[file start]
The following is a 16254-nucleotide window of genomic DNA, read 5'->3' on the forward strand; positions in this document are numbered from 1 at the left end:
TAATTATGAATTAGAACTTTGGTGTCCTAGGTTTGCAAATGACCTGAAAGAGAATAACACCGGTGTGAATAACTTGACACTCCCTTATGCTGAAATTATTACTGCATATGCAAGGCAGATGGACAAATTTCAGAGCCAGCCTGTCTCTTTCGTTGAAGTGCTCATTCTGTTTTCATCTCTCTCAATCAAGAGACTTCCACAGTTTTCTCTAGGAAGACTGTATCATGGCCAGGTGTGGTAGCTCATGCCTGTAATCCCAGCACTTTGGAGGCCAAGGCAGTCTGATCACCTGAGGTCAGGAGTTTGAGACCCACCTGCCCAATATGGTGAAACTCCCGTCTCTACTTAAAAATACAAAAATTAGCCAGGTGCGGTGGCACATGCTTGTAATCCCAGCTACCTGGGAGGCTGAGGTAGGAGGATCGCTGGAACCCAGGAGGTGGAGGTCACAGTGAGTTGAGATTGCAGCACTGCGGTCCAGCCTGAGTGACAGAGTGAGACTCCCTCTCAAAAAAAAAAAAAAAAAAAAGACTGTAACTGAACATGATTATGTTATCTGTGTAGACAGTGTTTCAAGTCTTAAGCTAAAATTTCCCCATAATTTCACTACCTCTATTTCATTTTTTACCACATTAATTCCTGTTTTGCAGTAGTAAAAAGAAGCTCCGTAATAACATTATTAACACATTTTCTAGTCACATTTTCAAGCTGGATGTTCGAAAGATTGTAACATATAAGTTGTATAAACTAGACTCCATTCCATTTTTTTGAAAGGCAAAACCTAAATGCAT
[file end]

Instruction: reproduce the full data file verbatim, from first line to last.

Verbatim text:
The following is a 16254-nucleotide window of genomic DNA, read 5'->3' on the forward strand; positions in this document are numbered from 1 at the left end:
TAATTATGAATTAGAACTTTGGTGTCCTAGGTTTGCAAATGACCTGAAAGAGAATAACACCGGTGTGAATAACTTGACACTCCCTTATGCTGAAATTATTACTGCATATGCAAGGCAGATGGACAAATTTCAGAGCCAGCCTGTCTCTTTCGTTGAAGTGCTCATTCTGTTTTCATCTCTCTCAATCAAGAGACTTCCACAGTTTTCTCTAGGAAGACTGTATCATGGCCAGGTGTGGTAGCTCATGCCTGTAATCCCAGCACTTTGGAGGCCAAGGCAGTCTGATCACCTGAGGTCAGGAGTTTGAGACCCACCTGCCCAATATGGTGAAACTCCCGTCTCTACTTAAAAATACAAAAATTAGCCAGGTGCGGTGGCACATGCTTGTAATCCCAGCTACCTGGGAGGCTGAGGTAGGAGGATCGCTGGAACCCAGGAGGTGGAGGTCACAGTGAGTTGAGATTGCAGCACTGCGGTCCAGCCTGAGTGACAGAGTGAGACTCCCTCTCAAAAAAAAAAAAAAAAAAAAGACTGTAACTGAACATGATTATGTTATCTGTGTAGACAGTGTTTCAAGTCTTAAGCTAAAATTTCCCCATAATTTCACTACCTCTATTTCATTTTTTACCACATTAATTCCTGTTTTGCAGTAGTAAAAAGAAGCTCCGTAATAACATTATTAACACATTTTCTAGTCACATTTTCAAGCTGGATGTTCGAAAGATTGTAACATATAAGTTGTATAAACTAGACTCCATTCCATTTTTTTGAAAGGCAAAACCTAAATGCAT